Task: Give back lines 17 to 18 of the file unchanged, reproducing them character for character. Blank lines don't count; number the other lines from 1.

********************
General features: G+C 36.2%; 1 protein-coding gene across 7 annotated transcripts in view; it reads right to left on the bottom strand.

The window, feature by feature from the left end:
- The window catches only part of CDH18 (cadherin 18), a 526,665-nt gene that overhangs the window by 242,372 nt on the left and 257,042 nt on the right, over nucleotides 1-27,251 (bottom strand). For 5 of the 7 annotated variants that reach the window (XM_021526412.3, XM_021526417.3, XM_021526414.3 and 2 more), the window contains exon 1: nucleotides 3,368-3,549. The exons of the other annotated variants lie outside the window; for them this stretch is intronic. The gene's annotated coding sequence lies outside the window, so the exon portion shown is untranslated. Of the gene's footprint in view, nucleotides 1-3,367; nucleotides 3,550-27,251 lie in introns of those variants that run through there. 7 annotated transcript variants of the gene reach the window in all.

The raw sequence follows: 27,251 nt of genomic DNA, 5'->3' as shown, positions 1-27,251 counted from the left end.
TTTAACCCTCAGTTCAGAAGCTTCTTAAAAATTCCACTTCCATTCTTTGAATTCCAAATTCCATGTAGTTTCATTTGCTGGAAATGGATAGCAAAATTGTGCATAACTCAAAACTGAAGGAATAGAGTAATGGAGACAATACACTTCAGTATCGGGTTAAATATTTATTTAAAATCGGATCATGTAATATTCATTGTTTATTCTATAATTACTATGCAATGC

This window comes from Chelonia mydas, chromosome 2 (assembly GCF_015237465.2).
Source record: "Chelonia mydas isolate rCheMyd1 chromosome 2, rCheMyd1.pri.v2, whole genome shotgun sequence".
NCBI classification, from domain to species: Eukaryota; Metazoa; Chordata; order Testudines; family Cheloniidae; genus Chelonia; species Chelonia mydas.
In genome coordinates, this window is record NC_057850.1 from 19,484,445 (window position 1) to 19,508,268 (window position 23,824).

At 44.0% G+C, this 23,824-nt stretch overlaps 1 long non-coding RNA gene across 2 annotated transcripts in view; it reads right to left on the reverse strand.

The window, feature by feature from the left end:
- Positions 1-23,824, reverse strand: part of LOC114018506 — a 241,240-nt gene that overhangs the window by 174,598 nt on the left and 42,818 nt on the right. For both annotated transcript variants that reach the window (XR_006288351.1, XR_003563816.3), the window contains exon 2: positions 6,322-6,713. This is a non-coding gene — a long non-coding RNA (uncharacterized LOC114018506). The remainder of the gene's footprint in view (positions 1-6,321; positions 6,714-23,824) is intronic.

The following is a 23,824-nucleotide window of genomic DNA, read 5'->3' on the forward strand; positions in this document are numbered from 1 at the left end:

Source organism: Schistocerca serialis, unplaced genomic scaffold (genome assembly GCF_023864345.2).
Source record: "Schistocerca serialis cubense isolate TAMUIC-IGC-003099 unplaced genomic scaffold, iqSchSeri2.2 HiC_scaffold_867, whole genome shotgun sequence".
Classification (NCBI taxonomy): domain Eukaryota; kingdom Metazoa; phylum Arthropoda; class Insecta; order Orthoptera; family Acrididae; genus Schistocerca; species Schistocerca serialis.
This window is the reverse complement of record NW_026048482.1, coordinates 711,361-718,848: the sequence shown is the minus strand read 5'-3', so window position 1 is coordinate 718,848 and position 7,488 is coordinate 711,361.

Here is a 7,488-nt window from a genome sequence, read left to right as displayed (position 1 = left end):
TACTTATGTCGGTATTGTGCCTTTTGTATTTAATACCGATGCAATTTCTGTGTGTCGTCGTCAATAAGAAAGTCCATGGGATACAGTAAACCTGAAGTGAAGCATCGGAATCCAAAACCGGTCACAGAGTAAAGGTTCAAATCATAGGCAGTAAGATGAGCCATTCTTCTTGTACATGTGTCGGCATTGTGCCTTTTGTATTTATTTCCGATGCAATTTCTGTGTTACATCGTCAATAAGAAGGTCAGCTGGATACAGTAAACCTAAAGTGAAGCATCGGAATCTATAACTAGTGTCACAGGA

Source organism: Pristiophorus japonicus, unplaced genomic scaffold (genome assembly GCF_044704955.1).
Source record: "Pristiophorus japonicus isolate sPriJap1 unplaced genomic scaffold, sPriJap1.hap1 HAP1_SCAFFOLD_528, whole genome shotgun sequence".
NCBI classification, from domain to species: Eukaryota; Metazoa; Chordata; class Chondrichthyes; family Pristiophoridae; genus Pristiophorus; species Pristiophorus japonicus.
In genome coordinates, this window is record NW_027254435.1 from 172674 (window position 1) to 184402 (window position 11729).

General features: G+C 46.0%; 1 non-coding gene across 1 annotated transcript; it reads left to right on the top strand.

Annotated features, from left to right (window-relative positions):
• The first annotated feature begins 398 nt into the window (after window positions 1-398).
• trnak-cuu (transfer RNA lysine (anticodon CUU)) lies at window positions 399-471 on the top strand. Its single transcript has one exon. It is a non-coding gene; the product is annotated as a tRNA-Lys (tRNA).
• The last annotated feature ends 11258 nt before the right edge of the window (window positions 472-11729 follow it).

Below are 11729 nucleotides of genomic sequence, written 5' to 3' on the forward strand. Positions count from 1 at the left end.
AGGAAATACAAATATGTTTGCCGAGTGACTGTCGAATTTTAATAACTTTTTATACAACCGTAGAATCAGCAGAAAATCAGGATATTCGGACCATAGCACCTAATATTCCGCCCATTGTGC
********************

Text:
This window is the reverse complement of record NW_026048482.1, coordinates 711,361-718,848: the sequence shown is the minus strand read 5'-3', so window position 1 is coordinate 718,848 and position 7,488 is coordinate 711,361.

Here is a 7,488-nt window from a genome sequence, read left to right as displayed (position 1 = left end):